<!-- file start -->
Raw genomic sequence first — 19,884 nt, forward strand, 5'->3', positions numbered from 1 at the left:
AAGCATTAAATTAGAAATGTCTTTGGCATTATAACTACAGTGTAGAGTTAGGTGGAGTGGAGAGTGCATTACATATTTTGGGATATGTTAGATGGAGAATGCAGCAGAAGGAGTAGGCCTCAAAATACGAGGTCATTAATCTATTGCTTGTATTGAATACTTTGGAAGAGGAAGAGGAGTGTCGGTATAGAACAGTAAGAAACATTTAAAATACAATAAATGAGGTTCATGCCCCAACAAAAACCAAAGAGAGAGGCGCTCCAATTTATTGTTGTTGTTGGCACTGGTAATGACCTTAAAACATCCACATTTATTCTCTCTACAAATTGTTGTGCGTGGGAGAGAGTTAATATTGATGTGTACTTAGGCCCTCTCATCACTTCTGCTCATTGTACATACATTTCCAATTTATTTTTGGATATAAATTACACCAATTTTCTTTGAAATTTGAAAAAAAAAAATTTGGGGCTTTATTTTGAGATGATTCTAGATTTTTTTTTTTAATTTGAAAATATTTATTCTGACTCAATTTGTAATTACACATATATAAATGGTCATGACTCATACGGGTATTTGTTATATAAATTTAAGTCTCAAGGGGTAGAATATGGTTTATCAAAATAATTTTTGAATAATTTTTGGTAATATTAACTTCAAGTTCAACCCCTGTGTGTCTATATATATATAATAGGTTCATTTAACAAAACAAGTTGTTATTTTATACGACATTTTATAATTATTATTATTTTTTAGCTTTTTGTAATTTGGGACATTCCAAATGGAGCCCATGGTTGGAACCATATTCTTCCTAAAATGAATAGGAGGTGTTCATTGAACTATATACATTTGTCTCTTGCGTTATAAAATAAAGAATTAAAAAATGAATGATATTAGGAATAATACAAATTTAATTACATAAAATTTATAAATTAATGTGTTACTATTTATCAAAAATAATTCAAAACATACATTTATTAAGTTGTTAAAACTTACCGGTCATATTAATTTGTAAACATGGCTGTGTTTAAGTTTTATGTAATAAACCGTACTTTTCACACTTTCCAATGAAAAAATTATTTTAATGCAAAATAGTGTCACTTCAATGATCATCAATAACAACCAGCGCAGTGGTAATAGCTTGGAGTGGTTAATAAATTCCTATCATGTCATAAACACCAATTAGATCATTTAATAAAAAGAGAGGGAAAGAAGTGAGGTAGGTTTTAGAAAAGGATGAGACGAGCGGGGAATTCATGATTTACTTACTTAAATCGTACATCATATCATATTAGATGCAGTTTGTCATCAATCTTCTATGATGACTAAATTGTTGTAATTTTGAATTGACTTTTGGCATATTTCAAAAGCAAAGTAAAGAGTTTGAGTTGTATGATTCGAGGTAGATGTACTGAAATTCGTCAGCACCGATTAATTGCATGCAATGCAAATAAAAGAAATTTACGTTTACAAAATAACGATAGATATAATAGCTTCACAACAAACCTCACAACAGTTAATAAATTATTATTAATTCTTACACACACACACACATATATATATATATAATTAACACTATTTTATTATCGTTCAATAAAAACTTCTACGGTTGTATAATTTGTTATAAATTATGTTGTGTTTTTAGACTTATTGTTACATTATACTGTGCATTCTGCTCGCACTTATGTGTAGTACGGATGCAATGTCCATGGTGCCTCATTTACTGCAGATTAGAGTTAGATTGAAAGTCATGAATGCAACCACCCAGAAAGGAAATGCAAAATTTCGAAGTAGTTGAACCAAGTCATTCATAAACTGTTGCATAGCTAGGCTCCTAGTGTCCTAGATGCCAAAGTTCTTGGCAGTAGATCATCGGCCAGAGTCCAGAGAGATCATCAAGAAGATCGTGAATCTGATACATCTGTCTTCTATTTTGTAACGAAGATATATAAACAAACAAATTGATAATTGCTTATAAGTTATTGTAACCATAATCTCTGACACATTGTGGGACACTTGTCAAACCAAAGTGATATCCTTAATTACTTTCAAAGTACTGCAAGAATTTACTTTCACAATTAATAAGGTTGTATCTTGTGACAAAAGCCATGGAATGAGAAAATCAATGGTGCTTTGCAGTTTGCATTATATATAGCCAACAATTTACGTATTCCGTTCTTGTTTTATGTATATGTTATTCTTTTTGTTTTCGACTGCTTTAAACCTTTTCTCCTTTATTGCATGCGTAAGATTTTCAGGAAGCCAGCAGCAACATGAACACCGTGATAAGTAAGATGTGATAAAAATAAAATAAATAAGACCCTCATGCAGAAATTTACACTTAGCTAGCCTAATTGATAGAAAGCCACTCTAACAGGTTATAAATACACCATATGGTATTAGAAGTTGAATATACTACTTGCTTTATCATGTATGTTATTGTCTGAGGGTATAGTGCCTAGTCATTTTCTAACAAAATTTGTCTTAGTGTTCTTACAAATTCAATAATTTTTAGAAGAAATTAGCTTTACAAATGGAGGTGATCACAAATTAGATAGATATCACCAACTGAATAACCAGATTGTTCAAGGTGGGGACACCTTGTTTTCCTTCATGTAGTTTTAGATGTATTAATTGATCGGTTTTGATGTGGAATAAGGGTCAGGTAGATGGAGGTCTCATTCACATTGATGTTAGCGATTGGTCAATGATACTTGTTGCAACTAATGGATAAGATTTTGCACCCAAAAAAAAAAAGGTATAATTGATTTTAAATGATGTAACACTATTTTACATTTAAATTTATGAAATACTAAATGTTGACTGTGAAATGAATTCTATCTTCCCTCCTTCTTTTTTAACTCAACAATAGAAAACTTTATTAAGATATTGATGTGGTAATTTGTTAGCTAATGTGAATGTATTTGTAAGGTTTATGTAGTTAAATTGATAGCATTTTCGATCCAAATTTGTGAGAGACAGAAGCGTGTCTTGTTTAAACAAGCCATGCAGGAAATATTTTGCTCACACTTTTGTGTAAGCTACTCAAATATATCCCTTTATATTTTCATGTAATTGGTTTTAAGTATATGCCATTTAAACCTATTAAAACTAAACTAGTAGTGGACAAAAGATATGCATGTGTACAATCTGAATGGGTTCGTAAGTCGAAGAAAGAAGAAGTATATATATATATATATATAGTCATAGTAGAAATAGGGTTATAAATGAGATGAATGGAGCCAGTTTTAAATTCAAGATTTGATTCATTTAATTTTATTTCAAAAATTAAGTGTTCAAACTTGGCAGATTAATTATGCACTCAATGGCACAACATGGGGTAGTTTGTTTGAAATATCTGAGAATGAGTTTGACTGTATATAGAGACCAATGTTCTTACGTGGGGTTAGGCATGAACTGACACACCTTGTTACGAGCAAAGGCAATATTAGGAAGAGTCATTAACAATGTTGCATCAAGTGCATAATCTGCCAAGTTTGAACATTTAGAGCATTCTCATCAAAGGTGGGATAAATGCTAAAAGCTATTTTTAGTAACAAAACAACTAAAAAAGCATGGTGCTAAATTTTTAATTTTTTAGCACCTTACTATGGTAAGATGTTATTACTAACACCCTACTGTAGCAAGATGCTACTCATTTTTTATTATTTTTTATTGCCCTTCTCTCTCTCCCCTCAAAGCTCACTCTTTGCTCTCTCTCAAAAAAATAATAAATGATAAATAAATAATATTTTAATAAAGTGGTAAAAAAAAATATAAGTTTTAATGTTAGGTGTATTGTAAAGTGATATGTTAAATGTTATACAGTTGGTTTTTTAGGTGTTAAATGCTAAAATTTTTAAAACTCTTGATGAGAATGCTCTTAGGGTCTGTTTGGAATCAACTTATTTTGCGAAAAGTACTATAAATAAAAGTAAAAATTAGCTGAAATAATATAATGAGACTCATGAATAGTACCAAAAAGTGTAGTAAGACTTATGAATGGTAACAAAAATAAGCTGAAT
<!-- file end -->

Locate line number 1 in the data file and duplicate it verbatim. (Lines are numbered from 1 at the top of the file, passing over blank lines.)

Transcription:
Raw genomic sequence first — 19,884 nt, forward strand, 5'->3', positions numbered from 1 at the left: